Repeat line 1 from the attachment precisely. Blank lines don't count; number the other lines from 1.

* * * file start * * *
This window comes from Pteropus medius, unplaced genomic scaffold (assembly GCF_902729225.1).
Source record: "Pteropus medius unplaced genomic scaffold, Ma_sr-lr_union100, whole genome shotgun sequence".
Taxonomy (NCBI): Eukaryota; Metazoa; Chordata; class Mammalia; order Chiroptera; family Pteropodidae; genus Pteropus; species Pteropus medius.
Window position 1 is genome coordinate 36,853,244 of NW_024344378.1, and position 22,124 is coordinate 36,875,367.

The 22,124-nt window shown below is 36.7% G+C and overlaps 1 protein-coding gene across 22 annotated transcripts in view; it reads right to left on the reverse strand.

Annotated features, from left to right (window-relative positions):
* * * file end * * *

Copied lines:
This window comes from Pteropus medius, unplaced genomic scaffold (assembly GCF_902729225.1).